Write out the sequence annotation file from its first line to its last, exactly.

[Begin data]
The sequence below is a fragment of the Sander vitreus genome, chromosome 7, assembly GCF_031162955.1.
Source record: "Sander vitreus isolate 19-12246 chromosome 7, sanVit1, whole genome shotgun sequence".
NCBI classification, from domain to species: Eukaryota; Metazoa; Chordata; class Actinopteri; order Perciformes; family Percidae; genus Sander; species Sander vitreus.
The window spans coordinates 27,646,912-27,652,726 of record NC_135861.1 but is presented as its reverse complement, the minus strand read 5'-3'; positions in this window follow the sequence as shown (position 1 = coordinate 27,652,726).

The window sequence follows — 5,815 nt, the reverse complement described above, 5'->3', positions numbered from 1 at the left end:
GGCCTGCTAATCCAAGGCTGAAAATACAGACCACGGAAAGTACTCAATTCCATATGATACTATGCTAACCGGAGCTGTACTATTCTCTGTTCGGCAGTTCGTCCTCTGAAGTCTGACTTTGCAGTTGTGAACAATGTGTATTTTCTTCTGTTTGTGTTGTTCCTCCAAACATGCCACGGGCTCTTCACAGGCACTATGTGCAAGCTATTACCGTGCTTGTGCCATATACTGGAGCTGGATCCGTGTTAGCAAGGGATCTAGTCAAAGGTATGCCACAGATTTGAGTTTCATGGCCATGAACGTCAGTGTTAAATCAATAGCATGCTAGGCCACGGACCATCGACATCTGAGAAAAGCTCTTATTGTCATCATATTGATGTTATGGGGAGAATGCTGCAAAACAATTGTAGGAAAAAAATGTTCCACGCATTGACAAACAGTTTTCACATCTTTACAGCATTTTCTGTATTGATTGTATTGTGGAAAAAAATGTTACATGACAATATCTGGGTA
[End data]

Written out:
The sequence below is a fragment of the Sander vitreus genome, chromosome 7, assembly GCF_031162955.1.
Source record: "Sander vitreus isolate 19-12246 chromosome 7, sanVit1, whole genome shotgun sequence".
NCBI classification, from domain to species: Eukaryota; Metazoa; Chordata; class Actinopteri; order Perciformes; family Percidae; genus Sander; species Sander vitreus.
The window spans coordinates 27,646,912-27,652,726 of record NC_135861.1 but is presented as its reverse complement, the minus strand read 5'-3'; positions in this window follow the sequence as shown (position 1 = coordinate 27,652,726).

The window sequence follows — 5,815 nt, the reverse complement described above, 5'->3', positions numbered from 1 at the left end:
GGCCTGCTAATCCAAGGCTGAAAATACAGACCACGGAAAGTACTCAATTCCATATGATACTATGCTAACCGGAGCTGTACTATTCTCTGTTCGGCAGTTCGTCCTCTGAAGTCTGACTTTGCAGTTGTGAACAATGTGTATTTTCTTCTGTTTGTGTTGTTCCTCCAAACATGCCACGGGCTCTTCACAGGCACTATGTGCAAGCTATTACCGTGCTTGTGCCATATACTGGAGCTGGATCCGTGTTAGCAAGGGATCTAGTCAAAGGTATGCCACAGATTTGAGTTTCATGGCCATGAACGTCAGTGTTAAATCAATAGCATGCTAGGCCACGGACCATCGACATCTGAGAAAAGCTCTTATTGTCATCATATTGATGTTATGGGGAGAATGCTGCAAAACAATTGTAGGAAAAAAATGTTCCACGCATTGACAAACAGTTTTCACATCTTTACAGCATTTTCTGTATTGATTGTATTGTGGAAAAAAATGTTACATGACAATATCTGGGTA